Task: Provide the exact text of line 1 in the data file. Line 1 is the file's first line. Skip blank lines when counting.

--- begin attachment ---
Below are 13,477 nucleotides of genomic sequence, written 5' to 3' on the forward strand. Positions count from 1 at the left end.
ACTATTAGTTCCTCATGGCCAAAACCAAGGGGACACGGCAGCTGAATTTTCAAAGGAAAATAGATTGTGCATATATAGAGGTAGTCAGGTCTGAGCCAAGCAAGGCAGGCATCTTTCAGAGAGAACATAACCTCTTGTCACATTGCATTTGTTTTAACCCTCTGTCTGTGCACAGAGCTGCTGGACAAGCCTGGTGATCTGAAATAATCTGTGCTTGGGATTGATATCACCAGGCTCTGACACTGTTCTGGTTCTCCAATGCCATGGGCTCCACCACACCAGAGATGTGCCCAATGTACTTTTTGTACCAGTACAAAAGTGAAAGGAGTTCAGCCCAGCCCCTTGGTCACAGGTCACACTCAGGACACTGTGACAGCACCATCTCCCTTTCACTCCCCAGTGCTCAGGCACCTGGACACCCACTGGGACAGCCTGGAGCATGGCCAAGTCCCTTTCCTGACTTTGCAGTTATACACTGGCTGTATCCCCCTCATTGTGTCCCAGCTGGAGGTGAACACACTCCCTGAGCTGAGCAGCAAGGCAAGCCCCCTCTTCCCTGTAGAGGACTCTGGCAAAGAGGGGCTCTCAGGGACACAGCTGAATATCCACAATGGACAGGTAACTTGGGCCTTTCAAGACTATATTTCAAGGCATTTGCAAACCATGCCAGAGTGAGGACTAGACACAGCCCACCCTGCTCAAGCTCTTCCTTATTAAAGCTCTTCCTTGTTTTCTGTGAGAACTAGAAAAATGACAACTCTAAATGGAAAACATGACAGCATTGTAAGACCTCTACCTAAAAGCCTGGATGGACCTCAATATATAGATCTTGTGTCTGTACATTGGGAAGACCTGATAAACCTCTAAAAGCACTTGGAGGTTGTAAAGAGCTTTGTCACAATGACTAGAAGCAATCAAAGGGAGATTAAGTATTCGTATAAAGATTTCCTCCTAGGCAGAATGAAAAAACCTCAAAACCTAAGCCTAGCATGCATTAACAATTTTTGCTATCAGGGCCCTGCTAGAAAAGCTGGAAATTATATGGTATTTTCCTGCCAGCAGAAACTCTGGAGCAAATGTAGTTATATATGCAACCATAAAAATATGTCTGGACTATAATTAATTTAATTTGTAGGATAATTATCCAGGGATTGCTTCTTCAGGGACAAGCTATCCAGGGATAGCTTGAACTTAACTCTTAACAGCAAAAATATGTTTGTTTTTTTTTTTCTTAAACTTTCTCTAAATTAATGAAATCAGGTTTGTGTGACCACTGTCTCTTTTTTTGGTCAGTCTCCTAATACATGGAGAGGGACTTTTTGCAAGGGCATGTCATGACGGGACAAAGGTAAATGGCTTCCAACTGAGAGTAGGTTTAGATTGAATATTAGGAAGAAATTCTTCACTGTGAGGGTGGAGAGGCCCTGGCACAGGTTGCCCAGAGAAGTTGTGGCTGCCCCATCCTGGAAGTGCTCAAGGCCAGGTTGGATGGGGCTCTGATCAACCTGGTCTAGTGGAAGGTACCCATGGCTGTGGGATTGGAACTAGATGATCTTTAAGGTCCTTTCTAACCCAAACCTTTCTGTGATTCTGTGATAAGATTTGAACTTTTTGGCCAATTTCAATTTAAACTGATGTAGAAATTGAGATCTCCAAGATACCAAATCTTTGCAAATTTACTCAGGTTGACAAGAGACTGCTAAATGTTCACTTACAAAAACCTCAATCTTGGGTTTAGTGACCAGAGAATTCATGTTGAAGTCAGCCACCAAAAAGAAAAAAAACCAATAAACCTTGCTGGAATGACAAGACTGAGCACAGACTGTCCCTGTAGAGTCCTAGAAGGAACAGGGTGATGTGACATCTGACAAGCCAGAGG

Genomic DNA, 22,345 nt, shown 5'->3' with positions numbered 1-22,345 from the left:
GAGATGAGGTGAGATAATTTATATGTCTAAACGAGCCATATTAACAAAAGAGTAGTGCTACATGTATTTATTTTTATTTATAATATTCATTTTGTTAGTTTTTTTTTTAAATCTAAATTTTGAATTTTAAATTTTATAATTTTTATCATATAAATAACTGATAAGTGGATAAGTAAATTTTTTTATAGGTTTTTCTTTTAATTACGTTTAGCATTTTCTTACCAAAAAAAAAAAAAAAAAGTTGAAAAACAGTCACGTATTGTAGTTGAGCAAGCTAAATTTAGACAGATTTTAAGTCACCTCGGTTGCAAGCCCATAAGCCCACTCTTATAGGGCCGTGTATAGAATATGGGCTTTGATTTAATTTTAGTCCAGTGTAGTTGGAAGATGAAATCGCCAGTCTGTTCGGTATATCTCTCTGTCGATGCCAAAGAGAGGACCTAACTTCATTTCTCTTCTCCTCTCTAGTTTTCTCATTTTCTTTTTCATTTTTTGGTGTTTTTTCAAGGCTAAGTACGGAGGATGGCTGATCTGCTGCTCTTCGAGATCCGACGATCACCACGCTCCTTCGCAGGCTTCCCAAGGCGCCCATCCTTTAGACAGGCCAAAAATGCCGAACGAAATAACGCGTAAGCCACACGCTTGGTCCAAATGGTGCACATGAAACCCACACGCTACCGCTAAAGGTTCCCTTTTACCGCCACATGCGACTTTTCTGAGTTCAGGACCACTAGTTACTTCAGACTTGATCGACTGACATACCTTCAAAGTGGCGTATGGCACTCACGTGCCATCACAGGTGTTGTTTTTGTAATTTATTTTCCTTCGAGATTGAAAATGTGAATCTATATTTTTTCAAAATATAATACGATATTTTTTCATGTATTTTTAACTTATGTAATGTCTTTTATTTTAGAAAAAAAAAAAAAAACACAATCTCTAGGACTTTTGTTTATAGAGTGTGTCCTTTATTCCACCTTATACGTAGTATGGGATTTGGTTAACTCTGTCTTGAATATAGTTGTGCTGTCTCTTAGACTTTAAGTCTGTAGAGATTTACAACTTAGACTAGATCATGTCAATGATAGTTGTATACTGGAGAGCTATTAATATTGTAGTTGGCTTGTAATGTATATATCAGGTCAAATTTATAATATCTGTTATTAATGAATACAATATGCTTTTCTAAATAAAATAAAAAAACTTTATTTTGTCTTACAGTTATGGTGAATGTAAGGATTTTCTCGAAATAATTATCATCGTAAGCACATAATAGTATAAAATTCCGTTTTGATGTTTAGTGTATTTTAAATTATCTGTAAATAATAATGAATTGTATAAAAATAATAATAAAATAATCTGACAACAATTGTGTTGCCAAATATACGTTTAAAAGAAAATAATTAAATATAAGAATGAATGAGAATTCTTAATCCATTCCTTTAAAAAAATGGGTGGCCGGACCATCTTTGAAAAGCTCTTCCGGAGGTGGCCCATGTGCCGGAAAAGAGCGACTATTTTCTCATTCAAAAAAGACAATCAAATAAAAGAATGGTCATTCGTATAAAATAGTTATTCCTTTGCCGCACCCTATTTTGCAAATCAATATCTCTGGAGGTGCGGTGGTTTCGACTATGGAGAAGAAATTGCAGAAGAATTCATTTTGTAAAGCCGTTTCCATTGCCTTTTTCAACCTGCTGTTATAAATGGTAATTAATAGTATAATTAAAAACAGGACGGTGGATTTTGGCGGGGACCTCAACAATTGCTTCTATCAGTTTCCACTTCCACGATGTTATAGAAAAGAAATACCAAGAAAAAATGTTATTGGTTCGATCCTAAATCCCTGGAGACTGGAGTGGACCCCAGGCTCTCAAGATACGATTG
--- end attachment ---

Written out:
Below are 13,477 nucleotides of genomic sequence, written 5' to 3' on the forward strand. Positions count from 1 at the left end.